“We plan to continue to innovate, and we intend to continue to grow,” he said. “We will reach out to new platforms, but I’m not going to say per se which direction we’re moving. As you’ve seen so far we have moved into the experimental marketplace, we developed a system for the LSA Skycatcher from Cessna and we continue to broaden our spectrum in the turbine market with various platforms. Part 23 has been fertile ground for us and we’ve done quite well there. But, of course, we continue to look and explore whether there are opportunities outside Part 23 for Garmin.”
Kelly has been with the company almost from the start, joining Garmin in 1992 as director of marketing. He was there for the introductions of portable GPS receivers, panel-mount navigators, navcom radios, transponders, audio panels and, more recently, TAWS, weather radar and an autopilot that is fast winning accolades among GA pilots for its smoothness and precision. He knows Garmin and the avionics industry probably as well as anyone, and the secret to his company’s success, he said, is really no secret at all.
“We’re firm believers that if you build quality, reliable, innovative products and support them very well, you win,” he said. “It’s a pretty simple formula, really.” Garmin has finished first in every avionics product support survey conducted by AIN for the last several years, lending credibility to Kelly’s declaration. But it hasn’t always been an easy goal to accomplish, he said. “It’s sometimes challenging to do, but we think we’ve done a pretty good job.”
Synthetic vision was envisioned as a key component of the G1000 system early on at Garmin, Kelly said. Some of the initial mock-ups of G1000 as far back as 10
years ago incorporated ideas for the technology. Garmin chose the landscape screen layout for G1000 specifically because the designers knew that it could better incorporate the 3-D type of view they had in mind. The early flying prototypes of G1000 included SVT, but the company decided to certify the basic system first and then start the task of test flying the synthetic- vision portion of the system. Adding SVT to a basic G1000 system involves only a software upload and no extra hardware, Kelly said.
While the technology itself is impressive, what really caught the attention of pilots who potentially will fly with SVT was the quoted list price for the upgrade. Soon after certification, Diamond Aircraft announced that SVT would be offered in the DA40 piston single for $9,995. This announcement came on the heels of Honeywell’s certification of synthetic vision in Gulfstream’s top models, an enhancement that sells for around $300,000. Honeywell was quick to point out that Gulfstream sets the price for SVS in its airplanes, and that the certifications involved entirely different classes of airplane–but in the minds of many the large disparity was hard to explain.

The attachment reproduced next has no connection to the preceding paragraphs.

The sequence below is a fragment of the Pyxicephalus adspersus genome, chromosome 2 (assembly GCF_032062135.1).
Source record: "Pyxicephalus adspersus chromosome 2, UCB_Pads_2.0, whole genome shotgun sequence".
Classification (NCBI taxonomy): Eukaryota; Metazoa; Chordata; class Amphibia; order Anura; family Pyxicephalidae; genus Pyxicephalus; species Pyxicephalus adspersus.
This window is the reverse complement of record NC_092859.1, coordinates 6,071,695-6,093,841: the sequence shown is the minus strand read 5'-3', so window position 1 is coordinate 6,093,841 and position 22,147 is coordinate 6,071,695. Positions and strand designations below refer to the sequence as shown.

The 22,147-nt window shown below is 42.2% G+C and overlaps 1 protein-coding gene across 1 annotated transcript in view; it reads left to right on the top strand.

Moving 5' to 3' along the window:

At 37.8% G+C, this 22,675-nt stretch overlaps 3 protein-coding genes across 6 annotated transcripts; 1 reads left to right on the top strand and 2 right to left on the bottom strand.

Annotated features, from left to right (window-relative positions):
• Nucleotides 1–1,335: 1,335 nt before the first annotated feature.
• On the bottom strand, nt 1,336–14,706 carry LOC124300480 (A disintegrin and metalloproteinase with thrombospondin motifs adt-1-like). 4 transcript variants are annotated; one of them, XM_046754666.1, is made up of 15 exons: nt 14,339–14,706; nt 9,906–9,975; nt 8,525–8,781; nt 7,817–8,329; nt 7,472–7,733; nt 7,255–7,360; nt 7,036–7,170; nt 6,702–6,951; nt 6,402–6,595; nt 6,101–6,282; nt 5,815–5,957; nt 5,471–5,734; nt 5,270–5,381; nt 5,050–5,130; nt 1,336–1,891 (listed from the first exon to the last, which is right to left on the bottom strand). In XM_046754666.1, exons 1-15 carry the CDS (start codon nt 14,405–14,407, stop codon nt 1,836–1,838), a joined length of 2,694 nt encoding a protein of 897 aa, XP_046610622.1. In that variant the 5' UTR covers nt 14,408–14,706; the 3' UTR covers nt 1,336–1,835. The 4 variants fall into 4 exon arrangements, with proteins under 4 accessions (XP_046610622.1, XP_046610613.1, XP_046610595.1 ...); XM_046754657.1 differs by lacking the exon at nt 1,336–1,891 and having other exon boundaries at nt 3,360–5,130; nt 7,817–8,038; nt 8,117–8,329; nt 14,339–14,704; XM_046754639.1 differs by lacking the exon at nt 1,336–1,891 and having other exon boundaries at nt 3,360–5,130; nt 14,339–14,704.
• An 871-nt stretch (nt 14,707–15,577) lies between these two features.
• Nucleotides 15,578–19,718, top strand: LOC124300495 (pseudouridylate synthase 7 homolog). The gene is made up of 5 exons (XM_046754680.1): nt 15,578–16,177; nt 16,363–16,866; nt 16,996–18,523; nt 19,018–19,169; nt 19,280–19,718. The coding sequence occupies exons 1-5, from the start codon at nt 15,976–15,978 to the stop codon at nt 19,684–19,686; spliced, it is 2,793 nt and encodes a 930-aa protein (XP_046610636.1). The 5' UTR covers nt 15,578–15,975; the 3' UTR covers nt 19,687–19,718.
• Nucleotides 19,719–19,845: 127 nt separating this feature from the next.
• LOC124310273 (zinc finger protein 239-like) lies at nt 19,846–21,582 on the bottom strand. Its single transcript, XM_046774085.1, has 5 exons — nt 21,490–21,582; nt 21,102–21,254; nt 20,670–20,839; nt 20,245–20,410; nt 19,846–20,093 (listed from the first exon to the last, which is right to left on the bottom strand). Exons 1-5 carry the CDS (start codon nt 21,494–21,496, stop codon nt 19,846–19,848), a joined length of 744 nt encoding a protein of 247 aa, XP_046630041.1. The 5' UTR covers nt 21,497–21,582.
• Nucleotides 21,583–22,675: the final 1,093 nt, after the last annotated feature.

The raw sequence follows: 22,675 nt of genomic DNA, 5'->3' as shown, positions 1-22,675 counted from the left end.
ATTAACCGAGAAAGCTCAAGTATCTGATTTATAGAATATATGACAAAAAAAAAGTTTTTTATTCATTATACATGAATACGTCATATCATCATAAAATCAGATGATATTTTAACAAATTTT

Volume helps to clarify the $290,000 price difference. Garmin anticipates selling SVT for thousands of piston airplanes and probably nearly every jet and turboprop the G1000 system is sold in. Honeywell, however, claims that its SVS database is far superior to Garmin’s. Using information supplied by the enhanced ground proximity warning system, the six-degree-arc- second data in Honeywell’s SVS has been verified to be accurate during more than 12 million flight hours, the company says. “Do you need that kind of resolution when you’re flying along in a 172 at 100 knots? Maybe not. But in a $50 million Gulfstream you absolutely want our data,” said a Honeywell spokesman.
Besides the 3-D view of hills, obstacles, bodies of water and runways, SVT also provides color-coded terrain and obstacle warnings on the PFD, as well
as real-time traffic that appears as moving TCAS-like symbols and highway-in-the-sky (HITS) guidance in the form of “flying rectangles.” Honeywell’s SVS doesn’t offer any of these extras, although it includes a number of features the Garmin system does not.
When crosswinds are strong, for example, Honeywell’s SVS display automatically reverts to so-called “heading plus” mode, whereby the visual scene shifts to the left or right by as much as 40 degrees so that the flight-path marker and an inverted v marker are always shown on the display together and the pilots can see where they are going as well as where the nose of the airplane is actually pointing. One of the biggest benefits the shifted scene provides is letting pilots know exactly where they should be looking for the runway when they break out of the clouds.